The nature of obstructions to economic growth and inclusive development is very complex. However, expressed in economic terms, the common denominator of these obstructions is the fact that they have impact, directly or indirectly, by limiting the quality, productivity and of the capital and labour force of the country – two main factors necessary for economic growth. More concretely, these obstructions inhibit economic growth by producing market distortions and institutional failures; discourage private sector investments and innovation, rendering the use of country’s resources in a rather inefficient and effective way.

On the other hand, the nature of interventions on these obstructions is pragmatic, focusing on achieving the targeted results of economic growth and inclusion rather than ideological prejudice on the need for state’s intervention or adopt a hands off approach, leaving the free market to its own devices. The underlying principle NDS is that that the economy of Kosovo will develop by having private sector and competitiveness as its own pillars, as the most effective ways to generate value and allocate resources in economy. To achieve this the active role of the state is undoubtedly necessary and also to allow for the growth and strengthening of private sector.

It is worth noting that interventions hereunder are guiding and orientation principles, with main focus on their designation as priorities and not necessarily their development as detailed final interventions. In many sectors the Republic of Kosovo has already clearly identified priorities and approach to addressing challenges, therefore measures set out in these sectors are more detailed. In some others yet, there is need for further consultation and study to develop specific solutions, therefore the options produced there are more open and generic. Detailed, ready solutions to all challenges cannot be a requirement for producing a framework strategic document such as NDS. There where solutions remain more generic, at least the need for intervention has been set out as a priority, therefore the strategy as such should be seen as a living document, something to be complemented during the coming years through specific sectoral policies and strategies.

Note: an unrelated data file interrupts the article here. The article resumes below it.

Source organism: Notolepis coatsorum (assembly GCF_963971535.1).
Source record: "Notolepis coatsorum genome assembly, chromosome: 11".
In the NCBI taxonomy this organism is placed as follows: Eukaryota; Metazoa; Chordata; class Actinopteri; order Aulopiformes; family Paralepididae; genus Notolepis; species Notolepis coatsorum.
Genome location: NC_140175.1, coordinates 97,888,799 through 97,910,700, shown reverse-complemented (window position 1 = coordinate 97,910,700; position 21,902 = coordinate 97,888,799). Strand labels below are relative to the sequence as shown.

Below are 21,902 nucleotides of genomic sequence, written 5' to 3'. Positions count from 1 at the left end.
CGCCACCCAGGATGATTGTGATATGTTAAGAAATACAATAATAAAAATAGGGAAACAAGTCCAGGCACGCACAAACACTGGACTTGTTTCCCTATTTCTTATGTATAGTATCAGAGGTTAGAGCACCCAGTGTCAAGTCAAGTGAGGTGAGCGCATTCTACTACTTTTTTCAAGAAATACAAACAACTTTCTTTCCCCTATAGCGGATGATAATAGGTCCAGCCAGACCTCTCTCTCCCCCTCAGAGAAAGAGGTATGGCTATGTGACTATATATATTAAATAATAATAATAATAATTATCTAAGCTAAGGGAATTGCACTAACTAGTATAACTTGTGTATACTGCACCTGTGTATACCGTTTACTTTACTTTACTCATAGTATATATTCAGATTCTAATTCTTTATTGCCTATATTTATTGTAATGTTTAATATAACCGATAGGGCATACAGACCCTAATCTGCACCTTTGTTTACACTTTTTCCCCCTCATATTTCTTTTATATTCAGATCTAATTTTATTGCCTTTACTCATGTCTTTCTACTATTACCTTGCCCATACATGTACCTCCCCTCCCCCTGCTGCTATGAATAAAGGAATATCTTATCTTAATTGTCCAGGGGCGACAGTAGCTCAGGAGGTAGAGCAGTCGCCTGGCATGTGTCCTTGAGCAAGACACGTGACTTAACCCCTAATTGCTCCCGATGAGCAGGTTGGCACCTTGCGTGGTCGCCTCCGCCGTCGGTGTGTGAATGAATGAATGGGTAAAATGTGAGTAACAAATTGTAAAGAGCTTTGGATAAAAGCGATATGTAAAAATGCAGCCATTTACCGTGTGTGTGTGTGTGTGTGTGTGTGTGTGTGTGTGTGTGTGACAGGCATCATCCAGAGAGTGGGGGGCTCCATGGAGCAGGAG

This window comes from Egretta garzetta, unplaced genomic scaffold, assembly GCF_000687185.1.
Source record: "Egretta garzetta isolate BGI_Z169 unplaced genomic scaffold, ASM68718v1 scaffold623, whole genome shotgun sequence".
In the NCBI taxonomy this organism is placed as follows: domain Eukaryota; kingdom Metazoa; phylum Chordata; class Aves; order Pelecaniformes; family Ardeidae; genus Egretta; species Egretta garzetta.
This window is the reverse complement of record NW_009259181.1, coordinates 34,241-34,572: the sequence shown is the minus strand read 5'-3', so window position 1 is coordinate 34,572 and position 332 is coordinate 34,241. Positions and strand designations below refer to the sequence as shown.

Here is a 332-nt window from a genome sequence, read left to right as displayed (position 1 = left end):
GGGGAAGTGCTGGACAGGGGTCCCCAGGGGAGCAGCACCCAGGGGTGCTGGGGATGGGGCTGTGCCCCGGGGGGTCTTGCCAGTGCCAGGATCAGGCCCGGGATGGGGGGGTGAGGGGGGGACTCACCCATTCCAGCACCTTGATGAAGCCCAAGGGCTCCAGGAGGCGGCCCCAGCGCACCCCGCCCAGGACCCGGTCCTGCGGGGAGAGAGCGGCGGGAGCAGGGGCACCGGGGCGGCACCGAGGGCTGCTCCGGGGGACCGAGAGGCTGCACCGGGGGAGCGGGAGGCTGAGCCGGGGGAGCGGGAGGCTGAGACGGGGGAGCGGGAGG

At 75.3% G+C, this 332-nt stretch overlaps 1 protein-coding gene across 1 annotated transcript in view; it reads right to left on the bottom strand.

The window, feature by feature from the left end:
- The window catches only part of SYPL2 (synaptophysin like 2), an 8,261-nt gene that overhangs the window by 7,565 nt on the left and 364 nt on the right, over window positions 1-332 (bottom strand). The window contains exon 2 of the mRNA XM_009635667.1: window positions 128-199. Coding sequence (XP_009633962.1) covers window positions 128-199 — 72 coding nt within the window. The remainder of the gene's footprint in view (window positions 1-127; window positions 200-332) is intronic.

Structurally, NDS is divided into four thematic pillars: human capital, the rule of law and good governance, development of competitive industries and development of infrastructure These pillars make the strategy to promise Employment, Law, Business and Construction (in Albanian, PLAN).

To understand the logic behind the pillars and their correlation, imagine a business seeking to invest in Kosovo and conditions it requires to achieve its success. This business requires that what the NDS requires, too: capable labour force, rule of law, business support schemes and reliable infrastructure. Meeting these requirements for businesses will lead to the path of economic development.

These pillars make sense and produce their impact on development only if implemented in full, as their success is contingent on the synergy arising from the interaction of measures, in full alignment with one another. For example, the impact of investments in infrastructure (Pillar 4) is exponentially higher if operated in conjunction with closure of loopholes that allow for abuse of public procurement system (Pillar 2), as the investment will then be diverted to where it is needed the most and with lower cost. Developing a credit guarantee scheme to businesses (Pillar 3) will be helpful for a variety of industries besides solving the problems of supporting infrastructure (pillar 4).


Read the full, National Development Strategy 2016-2021 of Kosovo (NDS):

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Pillars of National Development of Kosovo

The Republic of Kosovo is at an important stage for orientation of its development agenda towards European integration in all areas. Such a European development orientation comes naturally after...
December 2018